At the start of each round players decide which level of champion they would like to fight, from 1 to 7. Level 1 is easier as the champion won’t be too hard to defeat and will have fewer minions, but you only get 1 medal for beating them. Level 7 will be really hard, but you’ll get 7 medals for beating all those nasty creatures. I mean, who doesn’t want to win medals, right? Those medals certainly do come in handy, because they let you buy upgrades and restock your potions (more on that later).

Once you’ve decided on a level you flip over the champion and see what’s about to happen to you, er I mean who you are going to kill! The level tile you chose replaces the monster’s original HP and tells you how many minions you will be adding.

Each monster has to be assigned to a particular player, and players can freely discuss how to do that. Players can fight any monster in play, but monsters will attack the player they are assigned to, so some planning is needed.

Once the monsters have been assigned players roll both their battle dice and one player roles the champion die. The champion die has 3 different colors, which correspond to attacks the bad guys will make if that color is rolled.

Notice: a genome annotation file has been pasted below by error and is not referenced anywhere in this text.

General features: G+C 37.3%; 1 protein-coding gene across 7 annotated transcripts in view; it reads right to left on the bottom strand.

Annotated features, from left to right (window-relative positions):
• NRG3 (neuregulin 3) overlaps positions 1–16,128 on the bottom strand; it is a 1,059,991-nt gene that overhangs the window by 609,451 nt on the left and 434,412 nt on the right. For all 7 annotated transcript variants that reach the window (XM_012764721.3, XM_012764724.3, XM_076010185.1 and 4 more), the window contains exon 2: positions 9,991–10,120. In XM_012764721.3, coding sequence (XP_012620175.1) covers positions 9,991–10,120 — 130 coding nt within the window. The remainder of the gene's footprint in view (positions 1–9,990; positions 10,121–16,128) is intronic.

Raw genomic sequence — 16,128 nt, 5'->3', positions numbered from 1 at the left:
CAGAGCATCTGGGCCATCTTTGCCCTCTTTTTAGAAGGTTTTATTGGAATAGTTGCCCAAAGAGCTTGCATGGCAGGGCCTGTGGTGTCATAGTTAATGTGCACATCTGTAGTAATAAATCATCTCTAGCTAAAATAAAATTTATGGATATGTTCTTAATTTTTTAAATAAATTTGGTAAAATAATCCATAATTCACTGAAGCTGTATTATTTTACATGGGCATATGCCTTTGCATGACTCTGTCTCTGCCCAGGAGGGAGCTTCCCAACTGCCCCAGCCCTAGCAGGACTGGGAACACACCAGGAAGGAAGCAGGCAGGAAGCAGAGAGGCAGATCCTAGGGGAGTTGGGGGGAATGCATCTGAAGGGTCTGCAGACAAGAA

Battle dice will provide either a slow hit, a fast hit, a critical hit or an energy token. Players can discuss as a group who should attack which monster, what special abilities could be used, etc. and then the players carry out the attacks in the order of their choosing. Generally hits provide 1 damage, but critical hits provide 2. Both players and monsters may be able to defend against one or more of a particular type of attack. If a monster is killed, it is removed from the game. Players can use potions on their turn to either heal or take 4 energy; if they die they can use a revive potion to come back to life.

After the players attack the bad guys attack. They attack the player they are assigned to, unless indicated otherwise (some may allow players to select one player to be targeted, and some may affect all players). Their card indicates what type of attacks they make and what other effects may happen.